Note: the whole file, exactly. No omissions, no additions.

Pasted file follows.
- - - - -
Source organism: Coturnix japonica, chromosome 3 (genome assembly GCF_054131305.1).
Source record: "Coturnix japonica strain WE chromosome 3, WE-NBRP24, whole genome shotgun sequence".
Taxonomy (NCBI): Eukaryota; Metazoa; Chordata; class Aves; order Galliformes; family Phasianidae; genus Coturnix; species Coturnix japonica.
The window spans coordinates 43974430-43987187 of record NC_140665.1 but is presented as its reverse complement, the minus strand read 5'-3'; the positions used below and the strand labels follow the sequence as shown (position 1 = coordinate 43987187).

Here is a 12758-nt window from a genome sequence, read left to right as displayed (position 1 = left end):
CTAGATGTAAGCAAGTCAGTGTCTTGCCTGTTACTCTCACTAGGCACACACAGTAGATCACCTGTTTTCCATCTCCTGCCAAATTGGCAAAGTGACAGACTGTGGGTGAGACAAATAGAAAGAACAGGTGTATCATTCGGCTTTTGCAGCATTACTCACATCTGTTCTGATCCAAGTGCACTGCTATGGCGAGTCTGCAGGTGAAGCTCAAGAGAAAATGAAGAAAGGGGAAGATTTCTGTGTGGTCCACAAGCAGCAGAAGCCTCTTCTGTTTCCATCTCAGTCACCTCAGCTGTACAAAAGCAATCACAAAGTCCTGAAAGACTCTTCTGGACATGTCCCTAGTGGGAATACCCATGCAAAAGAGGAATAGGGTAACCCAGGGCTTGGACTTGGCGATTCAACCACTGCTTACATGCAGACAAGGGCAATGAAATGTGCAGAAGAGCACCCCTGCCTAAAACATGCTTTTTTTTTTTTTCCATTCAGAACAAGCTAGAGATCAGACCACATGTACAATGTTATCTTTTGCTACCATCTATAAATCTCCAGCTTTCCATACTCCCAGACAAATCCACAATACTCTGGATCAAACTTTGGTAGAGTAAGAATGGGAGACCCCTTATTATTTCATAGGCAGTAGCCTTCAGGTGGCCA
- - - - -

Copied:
Source organism: Coturnix japonica, chromosome 3 (genome assembly GCF_054131305.1).
Source record: "Coturnix japonica strain WE chromosome 3, WE-NBRP24, whole genome shotgun sequence".
Taxonomy (NCBI): Eukaryota; Metazoa; Chordata; class Aves; order Galliformes; family Phasianidae; genus Coturnix; species Coturnix japonica.
The window spans coordinates 43974430-43987187 of record NC_140665.1 but is presented as its reverse complement, the minus strand read 5'-3'; the positions used below and the strand labels follow the sequence as shown (position 1 = coordinate 43987187).

Here is a 12758-nt window from a genome sequence, read left to right as displayed (position 1 = left end):
CTAGATGTAAGCAAGTCAGTGTCTTGCCTGTTACTCTCACTAGGCACACACAGTAGATCACCTGTTTTCCATCTCCTGCCAAATTGGCAAAGTGACAGACTGTGGGTGAGACAAATAGAAAGAACAGGTGTATCATTCGGCTTTTGCAGCATTACTCACATCTGTTCTGATCCAAGTGCACTGCTATGGCGAGTCTGCAGGTGAAGCTCAAGAGAAAATGAAGAAAGGGGAAGATTTCTGTGTGGTCCACAAGCAGCAGAAGCCTCTTCTGTTTCCATCTCAGTCACCTCAGCTGTACAAAAGCAATCACAAAGTCCTGAAAGACTCTTCTGGACATGTCCCTAGTGGGAATACCCATGCAAAAGAGGAATAGGGTAACCCAGGGCTTGGACTTGGCGATTCAACCACTGCTTACATGCAGACAAGGGCAATGAAATGTGCAGAAGAGCACCCCTGCCTAAAACATGCTTTTTTTTTTTTTCCATTCAGAACAAGCTAGAGATCAGACCACATGTACAATGTTATCTTTTGCTACCATCTATAAATCTCCAGCTTTCCATACTCCCAGACAAATCCACAATACTCTGGATCAAACTTTGGTAGAGTAAGAATGGGAGACCCCTTATTATTTCATAGGCAGTAGCCTTCAGGTGGCCA